Grow Your Own Rosemary

Rosemary looks beautiful in the garden, in the ground or in a pretty pot. In summer, its needle-shaped green leaves are topped by tiny blooms in shades of lavender to purple — and some even bloom pink.


| December 2004/January 2005



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A classic culinary herb, rosemary makes a great dry rub ingredient for meats, brings out the savory flavor highlights of beans and lentils, gives flavor momentum to breads, and pairs beautifully with lemon in sweet cakes and custards.


Photo courtesy Barbara Pleasant

A classic culinary herb, rosemary makes a great dry rub ingredient for meats, brings out the savory flavor highlights of beans and lentils, gives flavor momentum to breads, and pairs beautifully with lemon in sweet cakes and custards.

Rosemary imparts a refreshing, resinous flavor to a variety of foods, savory and sweet, as well as to herbal teas. It contains so many antioxidants that it has historically been used as a meat preservative. When paired with fresh pork, poultry, lamb or even beef, it makes an ideal dry rub ingredient. Mix a tablespoon of chopped fresh rosemary with 2 tablespoons of flour, add a bit of salt and pepper, and rub the mixture onto meats before they are roasted. When you’re roasting a whole chicken, just stick a few clipped sprigs into the cavity.

Rosemary (Rosmarinus officinalis) also can transform plain roasted potatoes. Wash and quarter the potatoes, toss them with a tablespoon each of olive oil and fresh rosemary, add salt and pepper to taste, and roast until done. A pinch or two of rosemary in a pot of beans or lentils brings out savory flavor highlights, and a sprinkling of minced rosemary mixed with mustard makes a fantastic sandwich spread. It’s best to use rosemary in moderation; in large amounts, it can irritate the stomach.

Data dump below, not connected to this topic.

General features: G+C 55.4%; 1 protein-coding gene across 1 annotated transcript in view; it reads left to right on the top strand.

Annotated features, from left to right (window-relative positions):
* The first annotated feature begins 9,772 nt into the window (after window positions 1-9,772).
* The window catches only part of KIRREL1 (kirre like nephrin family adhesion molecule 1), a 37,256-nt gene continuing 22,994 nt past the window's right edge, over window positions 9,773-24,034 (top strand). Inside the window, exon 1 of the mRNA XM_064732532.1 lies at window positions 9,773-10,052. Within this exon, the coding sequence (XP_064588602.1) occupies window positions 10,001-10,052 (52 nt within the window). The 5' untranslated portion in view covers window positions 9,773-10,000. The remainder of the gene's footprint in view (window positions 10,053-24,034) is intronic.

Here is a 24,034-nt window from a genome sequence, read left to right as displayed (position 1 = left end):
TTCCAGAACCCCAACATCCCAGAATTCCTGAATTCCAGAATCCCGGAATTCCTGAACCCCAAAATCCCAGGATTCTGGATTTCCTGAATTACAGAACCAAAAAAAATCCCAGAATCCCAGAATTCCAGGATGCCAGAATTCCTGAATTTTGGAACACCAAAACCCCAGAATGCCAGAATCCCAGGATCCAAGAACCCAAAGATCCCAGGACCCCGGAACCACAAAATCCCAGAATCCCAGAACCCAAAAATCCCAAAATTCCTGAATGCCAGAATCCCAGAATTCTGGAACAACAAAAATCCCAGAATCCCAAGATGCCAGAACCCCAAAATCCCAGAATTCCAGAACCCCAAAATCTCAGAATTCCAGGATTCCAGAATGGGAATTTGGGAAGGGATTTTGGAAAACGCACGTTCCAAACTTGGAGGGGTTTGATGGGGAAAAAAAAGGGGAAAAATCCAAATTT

Another favorite use is to top off focaccia, a flat yeast bread, with rosemary and garlic, one of rosemary’s classic culinary partners. Small amounts of rosemary also can be added to cakes or custards, where its flavor pairs beautifully with another good culinary companion, lemon.

Long known as the herb of remembrance, rosemary has the ability to stimulate the brain as well as the taste buds. Though no hard evidence exists that using rosemary-scented hair-care products will make you smarter, one of the reasons the herb is included in many such items is because of its brain-enhancing properties. You can utilize these properties, too, simply by pinching a sprig into tiny pieces and keeping them in a little bowl on your desk. Even if it does not sharpen your wit, it will certainly make your office more inviting.

Mix dried rosemary into any potpourri, and for a refreshing bath, add dried or fresh rosemary leaves to a bath bag, which you can rig up easily by placing the rosemary in a coffee filter tied with a rubber band. Rosemary contains antioxidants that may help relieve arthritic inflammation and prevent the formation of tumors. To treat stress, massage therapists often use a mixture of 3 drops rosemary essential oil in 1 tablespoon of unscented massage oil. And rosemary can be woven into herbal wreaths and tucked into letters destined for loved ones, too.





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